Google pays ‘enormous sums’ to block rival search engines on phones: DOJ

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The US Department of Justice filed an antitrust lawsuit against Google in 2020, but the case is still in preliminary hearings, and Thursday’s case was the largest yet. According to the government, Google is paying “enormous” sums to remain the default search engine on phones. This is one of the pillars of the DOJ’s case: it argues that it excludes competition because no one is changing the search engine’s default setting.

Government lawyer Kenneth Dintzer did not specify how much Google pays companies like Samsung and Apple to make its search engine the default, but told the court it was ” billion”. In 2020, The New York Times reported that Google was paying Apple up to $20 billion a year to remain the default on the iPhone. These contracts are key to the DOJ’s case against Google.

Google has always said the competition is just a click away, and indeed it’s relatively simple to change the default search engine provider on a phone. And anyway, Google says it’s maintained agreements with companies like Mozilla since the early 2000s, and it’s unclear why the contracts are only now becoming an antitrust issue.

If the DOJ does not accept this argument, Google has more. Company attorney John Schmidtlein told Judge Amit Mehta that his accusers misunderstand the search market. According to Google, the government is focusing too much on smaller search engine rivals like Bing and DuckDuckGo. In reality, Google says, it faces stiff competition from platforms like TikTok, Facebook and Amazon. These companies do not offer web search, but people still go there to search for things on the platforms instead of going through Google.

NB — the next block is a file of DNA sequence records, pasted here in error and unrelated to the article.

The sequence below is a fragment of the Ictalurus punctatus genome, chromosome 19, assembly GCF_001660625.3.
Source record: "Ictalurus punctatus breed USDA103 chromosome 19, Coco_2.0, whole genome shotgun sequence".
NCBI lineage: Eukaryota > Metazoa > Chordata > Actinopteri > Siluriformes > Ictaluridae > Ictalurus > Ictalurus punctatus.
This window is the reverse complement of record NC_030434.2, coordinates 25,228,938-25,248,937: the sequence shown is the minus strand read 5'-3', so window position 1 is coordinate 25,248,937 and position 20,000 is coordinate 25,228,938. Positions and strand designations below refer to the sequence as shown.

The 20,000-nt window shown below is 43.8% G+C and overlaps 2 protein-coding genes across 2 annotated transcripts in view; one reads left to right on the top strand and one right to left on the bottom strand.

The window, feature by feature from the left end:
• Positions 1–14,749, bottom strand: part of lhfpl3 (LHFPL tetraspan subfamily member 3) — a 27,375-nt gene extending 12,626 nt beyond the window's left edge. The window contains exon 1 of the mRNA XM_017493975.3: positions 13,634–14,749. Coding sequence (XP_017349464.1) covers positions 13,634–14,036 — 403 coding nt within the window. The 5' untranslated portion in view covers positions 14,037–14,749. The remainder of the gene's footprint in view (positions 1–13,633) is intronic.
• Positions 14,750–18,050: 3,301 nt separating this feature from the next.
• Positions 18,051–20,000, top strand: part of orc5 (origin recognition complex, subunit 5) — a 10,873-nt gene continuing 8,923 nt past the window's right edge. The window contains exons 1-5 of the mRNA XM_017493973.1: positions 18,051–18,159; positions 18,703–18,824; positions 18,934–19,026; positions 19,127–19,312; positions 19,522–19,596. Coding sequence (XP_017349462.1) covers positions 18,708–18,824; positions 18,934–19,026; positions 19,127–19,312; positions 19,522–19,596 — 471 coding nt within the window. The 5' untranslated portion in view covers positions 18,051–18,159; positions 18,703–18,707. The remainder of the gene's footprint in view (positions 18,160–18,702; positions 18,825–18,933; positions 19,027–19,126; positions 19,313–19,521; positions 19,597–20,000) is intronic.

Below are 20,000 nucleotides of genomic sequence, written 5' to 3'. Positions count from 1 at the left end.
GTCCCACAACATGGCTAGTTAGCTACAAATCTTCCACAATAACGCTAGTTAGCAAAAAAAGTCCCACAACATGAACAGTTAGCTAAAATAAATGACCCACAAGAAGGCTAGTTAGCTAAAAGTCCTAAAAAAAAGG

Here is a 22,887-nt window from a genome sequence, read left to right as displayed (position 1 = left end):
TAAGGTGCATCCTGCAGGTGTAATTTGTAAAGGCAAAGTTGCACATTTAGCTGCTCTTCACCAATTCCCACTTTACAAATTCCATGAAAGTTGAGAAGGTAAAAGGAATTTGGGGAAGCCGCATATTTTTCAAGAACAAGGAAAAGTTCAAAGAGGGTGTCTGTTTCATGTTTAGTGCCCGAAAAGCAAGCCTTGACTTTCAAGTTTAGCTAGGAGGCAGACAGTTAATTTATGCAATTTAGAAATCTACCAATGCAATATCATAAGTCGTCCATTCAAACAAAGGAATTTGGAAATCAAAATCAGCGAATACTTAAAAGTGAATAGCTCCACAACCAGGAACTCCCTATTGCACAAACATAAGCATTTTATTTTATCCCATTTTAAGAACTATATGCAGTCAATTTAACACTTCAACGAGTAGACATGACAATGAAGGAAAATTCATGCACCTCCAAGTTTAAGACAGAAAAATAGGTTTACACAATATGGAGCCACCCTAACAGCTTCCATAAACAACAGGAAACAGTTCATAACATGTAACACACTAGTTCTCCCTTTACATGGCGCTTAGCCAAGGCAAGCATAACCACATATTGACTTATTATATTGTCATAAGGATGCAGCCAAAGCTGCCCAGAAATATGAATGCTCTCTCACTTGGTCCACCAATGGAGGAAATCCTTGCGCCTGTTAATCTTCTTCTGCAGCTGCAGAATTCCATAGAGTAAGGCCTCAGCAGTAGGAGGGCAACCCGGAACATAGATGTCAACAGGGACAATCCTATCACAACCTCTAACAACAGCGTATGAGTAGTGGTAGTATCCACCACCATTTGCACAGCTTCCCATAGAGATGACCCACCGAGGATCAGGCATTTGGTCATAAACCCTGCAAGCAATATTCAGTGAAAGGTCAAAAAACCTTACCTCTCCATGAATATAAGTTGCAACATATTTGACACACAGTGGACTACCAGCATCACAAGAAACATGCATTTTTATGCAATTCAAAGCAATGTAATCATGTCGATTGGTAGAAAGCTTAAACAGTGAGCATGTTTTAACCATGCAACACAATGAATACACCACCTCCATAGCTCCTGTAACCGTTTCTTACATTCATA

An executive of state attorneys general is pursuing a parallel case against Google in an effort led by Texas AG Ken Paxton. This case will also appear before Judge Mehta, but there is a layer of political calculation here. Paxton, who has been indicted for fraud since 2015, often raises the specter of “liberal Silicon Valley” when confronting Big Tech. However, that does not mean that he is wrong in this specific case. For example, recent filings in the case allege that Google intentionally hides the fact that it always tracks users in incognito mode.

Depending on the outcome of the case, Google could be forced to pay fines or sell assets. The government might even require the company to be broken up as it did with the Bell System in the early 80s.

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Rosemary S. Bishop